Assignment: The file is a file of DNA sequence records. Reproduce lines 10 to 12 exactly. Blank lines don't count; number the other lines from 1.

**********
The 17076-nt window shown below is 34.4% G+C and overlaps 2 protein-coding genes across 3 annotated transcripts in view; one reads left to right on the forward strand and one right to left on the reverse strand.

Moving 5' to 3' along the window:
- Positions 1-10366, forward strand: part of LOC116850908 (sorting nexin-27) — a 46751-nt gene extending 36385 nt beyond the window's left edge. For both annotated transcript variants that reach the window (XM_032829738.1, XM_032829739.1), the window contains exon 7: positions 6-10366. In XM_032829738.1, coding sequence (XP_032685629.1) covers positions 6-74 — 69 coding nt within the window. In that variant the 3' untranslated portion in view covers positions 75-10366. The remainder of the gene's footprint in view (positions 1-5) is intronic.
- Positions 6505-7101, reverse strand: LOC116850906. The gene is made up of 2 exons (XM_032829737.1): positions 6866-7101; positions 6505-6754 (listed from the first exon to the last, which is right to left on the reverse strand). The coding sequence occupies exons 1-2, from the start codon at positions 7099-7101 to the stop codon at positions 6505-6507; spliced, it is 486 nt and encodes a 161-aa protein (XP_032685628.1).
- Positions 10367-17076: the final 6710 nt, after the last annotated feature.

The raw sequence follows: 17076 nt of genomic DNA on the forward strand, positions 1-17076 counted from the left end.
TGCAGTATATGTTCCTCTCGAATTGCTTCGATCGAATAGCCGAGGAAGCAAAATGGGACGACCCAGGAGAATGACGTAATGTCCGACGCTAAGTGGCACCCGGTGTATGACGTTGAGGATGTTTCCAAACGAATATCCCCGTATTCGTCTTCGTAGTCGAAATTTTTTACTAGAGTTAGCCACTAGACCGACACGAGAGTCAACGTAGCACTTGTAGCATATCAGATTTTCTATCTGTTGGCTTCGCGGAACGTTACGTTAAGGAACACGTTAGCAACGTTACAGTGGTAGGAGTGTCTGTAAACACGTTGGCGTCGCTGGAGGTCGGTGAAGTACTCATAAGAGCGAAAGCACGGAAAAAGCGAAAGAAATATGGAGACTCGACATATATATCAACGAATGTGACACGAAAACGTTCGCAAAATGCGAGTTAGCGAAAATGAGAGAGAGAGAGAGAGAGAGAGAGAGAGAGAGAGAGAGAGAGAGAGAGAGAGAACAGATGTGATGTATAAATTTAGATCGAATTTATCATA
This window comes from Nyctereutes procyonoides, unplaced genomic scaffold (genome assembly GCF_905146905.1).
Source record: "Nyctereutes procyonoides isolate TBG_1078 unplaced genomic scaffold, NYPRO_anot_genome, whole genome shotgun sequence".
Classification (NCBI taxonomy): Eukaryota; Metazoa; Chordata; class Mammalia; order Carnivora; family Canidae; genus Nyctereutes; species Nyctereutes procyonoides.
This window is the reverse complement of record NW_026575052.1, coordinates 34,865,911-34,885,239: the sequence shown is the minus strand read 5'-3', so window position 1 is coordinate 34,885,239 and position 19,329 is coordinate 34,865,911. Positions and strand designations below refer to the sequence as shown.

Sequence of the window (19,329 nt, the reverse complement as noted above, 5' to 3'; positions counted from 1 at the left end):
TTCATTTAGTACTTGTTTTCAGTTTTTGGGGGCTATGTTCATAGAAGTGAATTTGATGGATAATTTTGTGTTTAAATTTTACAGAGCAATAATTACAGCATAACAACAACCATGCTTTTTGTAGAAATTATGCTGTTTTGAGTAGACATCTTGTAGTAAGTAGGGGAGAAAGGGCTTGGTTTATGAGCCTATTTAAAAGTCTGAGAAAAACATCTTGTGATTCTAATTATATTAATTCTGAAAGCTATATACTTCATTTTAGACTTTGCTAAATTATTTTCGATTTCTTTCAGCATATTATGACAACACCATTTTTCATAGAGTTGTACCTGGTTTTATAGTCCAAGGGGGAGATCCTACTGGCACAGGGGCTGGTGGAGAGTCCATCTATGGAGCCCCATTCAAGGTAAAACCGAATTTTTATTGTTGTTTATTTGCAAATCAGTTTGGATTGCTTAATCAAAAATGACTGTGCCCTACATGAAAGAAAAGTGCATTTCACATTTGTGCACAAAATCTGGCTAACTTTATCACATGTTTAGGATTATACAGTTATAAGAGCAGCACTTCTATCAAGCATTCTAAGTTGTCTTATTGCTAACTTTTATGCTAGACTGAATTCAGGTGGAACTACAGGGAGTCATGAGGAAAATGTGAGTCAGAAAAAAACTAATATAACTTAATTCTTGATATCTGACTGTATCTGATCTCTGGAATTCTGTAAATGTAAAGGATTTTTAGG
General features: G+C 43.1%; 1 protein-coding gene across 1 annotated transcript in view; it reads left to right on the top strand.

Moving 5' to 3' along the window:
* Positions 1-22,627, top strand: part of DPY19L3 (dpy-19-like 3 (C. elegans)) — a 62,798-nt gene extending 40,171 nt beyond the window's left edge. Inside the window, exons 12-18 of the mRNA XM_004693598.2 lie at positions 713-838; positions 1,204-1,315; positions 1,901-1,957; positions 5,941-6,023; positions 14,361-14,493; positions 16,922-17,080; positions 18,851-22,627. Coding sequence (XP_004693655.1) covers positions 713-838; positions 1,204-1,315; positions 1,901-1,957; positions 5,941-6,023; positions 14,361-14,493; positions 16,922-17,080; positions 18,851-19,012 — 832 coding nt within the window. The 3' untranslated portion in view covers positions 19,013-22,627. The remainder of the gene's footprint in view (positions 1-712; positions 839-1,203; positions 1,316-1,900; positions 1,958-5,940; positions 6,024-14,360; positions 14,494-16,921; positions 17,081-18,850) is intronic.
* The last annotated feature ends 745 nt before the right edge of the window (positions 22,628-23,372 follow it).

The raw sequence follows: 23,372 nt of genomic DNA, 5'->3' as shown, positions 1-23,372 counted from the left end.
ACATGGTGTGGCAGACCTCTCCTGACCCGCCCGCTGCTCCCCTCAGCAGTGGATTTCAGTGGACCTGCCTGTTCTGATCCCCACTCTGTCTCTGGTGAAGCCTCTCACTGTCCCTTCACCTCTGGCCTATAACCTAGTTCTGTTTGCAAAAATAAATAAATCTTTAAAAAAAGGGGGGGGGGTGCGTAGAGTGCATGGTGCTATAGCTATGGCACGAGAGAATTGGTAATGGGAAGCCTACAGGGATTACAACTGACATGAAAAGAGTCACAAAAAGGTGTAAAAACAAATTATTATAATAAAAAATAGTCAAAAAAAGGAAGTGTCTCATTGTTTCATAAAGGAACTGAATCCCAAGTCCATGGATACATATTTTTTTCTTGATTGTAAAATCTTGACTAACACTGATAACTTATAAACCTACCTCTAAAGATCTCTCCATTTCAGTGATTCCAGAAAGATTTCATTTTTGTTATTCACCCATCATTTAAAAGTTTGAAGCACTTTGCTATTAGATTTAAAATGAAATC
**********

Classification (NCBI taxonomy): Eukaryota; Metazoa; Chordata; class Mammalia; order Carnivora; family Canidae; genus Nyctereutes; species Nyctereutes procyonoides.
This window is the reverse complement of record NW_026575052.1, coordinates 34,865,911-34,885,239: the sequence shown is the minus strand read 5'-3', so window position 1 is coordinate 34,885,239 and position 19,329 is coordinate 34,865,911. Positions and strand designations below refer to the sequence as shown.

Sequence of the window (19,329 nt, the reverse complement as noted above, 5' to 3'; positions counted from 1 at the left end):